Ask Chicagoist: “L” or El?
By Thales Exoo in Miscellaneous on Jan 26, 2007 3:30PM
Are our trains called the “L” or the el? “El” stands for “Elevated” — but what would “L” stand for?
Confused About the CTA
We guess it really depends on who you ask. There's really no doubt on what the CTA's stance is on the subject, and we suppose they would have final say in the matter. But that doesn't mean we don't think their convention is a little bizarre. And it also doesn't mean that people in Chicago don't have very personal and definite opinions as to what they think our venerable system of elevated trains should be called, CTA be damned.
According to the CTA it's absolutely called the 'L' (with the single quotation marks, specifically) and their website even says that's “short for 'elevated.'” So no, it doesn't stand for "Loop." In fact, 'L' is officially registered and trademarked by the CTA, so disputing that as the name is kind of like disputing the spelling of any other trademarked name. We think 'L' being short for “elevated” is a wee bit hokey, but fine, we guess they think they're clever and are creating a brand.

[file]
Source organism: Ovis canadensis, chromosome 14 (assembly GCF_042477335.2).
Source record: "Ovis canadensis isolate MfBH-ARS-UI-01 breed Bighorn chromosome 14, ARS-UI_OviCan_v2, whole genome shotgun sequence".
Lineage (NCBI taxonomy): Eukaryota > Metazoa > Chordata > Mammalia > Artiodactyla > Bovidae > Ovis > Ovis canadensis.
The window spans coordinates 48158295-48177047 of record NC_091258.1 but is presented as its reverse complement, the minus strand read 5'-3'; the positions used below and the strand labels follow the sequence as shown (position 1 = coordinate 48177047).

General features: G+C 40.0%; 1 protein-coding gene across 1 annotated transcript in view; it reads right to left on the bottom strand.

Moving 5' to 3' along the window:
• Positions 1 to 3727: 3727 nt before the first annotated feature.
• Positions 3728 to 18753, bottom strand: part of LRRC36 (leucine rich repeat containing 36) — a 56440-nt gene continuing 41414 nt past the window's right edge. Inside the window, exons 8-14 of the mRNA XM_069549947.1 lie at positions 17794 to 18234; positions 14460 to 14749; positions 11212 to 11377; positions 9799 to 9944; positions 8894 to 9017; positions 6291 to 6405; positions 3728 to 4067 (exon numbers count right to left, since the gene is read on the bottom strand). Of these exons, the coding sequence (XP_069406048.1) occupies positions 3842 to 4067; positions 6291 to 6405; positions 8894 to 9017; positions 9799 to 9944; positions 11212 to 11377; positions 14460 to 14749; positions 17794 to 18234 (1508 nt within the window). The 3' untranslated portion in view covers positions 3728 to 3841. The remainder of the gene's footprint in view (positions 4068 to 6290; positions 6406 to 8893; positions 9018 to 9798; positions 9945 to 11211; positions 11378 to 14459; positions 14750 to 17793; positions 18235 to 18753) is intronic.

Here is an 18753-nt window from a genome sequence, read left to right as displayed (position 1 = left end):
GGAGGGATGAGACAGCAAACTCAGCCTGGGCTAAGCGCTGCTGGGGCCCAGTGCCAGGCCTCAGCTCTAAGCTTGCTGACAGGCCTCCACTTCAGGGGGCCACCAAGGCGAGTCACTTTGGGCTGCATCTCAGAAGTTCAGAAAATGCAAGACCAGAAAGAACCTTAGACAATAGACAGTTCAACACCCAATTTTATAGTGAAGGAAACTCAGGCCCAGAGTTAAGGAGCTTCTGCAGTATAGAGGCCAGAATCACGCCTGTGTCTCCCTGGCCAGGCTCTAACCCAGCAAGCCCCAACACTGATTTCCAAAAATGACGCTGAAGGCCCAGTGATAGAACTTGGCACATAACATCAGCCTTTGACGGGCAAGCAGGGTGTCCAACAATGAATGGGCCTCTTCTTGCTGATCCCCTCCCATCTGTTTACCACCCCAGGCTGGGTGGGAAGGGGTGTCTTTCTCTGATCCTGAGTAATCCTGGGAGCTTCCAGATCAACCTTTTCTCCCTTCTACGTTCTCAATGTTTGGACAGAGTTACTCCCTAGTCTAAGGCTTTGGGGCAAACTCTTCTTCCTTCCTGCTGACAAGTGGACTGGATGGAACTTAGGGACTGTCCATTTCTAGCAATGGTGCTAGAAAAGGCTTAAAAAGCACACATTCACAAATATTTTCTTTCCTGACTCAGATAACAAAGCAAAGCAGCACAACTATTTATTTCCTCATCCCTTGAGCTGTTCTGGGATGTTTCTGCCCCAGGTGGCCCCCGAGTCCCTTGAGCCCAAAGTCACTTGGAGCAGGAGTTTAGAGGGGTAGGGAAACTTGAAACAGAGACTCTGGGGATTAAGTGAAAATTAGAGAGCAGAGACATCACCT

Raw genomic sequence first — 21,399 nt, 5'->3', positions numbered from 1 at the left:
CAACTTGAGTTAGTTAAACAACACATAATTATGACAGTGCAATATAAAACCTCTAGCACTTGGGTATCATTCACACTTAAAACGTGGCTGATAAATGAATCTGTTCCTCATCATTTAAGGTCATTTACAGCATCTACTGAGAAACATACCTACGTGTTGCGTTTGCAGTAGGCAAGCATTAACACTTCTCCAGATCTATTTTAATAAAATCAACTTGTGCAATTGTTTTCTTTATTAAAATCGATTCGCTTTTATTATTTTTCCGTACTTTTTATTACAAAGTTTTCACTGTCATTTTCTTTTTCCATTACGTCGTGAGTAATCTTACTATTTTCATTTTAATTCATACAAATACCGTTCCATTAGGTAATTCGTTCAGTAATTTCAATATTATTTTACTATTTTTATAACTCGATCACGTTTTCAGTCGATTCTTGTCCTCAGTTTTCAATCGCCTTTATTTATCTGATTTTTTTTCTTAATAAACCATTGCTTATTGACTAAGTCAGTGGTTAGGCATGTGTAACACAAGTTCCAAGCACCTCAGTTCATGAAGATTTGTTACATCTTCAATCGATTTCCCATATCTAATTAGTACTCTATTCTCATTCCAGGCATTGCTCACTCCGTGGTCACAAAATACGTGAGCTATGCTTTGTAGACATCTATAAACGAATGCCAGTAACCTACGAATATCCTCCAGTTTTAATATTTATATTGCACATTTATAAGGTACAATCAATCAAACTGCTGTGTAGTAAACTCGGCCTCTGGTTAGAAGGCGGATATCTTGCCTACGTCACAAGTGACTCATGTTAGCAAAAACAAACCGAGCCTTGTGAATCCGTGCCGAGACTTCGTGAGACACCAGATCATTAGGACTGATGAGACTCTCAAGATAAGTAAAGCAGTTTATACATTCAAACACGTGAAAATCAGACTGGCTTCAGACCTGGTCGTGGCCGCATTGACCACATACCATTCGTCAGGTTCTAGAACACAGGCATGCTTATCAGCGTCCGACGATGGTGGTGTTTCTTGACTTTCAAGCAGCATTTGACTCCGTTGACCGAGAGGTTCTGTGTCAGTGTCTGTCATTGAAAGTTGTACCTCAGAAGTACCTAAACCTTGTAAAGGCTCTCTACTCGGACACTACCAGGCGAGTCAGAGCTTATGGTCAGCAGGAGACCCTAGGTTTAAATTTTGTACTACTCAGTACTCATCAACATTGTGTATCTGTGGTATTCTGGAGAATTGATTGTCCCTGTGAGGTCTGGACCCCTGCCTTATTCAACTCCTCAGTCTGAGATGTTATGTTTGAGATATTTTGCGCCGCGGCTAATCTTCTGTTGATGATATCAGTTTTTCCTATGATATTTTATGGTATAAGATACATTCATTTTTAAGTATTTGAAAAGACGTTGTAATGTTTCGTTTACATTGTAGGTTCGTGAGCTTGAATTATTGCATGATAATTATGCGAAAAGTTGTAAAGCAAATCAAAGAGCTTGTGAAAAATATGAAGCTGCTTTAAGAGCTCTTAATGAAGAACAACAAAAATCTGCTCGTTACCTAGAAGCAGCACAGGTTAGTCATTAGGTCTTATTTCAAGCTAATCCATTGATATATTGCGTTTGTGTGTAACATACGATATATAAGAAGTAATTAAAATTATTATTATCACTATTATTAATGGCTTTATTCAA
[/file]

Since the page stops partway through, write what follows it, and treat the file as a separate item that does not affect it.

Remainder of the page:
“L” (with double quotation marks) was used by the Chicago Rapid Transit Company, the predecessor to the CTA which operated from 1924 to 1947. Even further back, according to Chicago “L”.org, “L” was used before “the opening of the first line in 1892 and was quickly adopted by the press and public.” It's speculated that Chicago grabbed onto that spelling for its elevated trains in order to seem different from New York with their el trains — a quite plausible explanation, we think.
But the thing is, even if we have to concede that the absolute official name for our elevated trains is 'L,' we still think there's no actual problem with calling it the el. “El” is clearly short for “elevated” and referring to the train by a more generic term is certainly fine. It is an el, albeit a specific el called 'L.'
Image via smussyolay.
Fighting over semantics? Need some advice? Email ask(at)chicagoist(dot)com.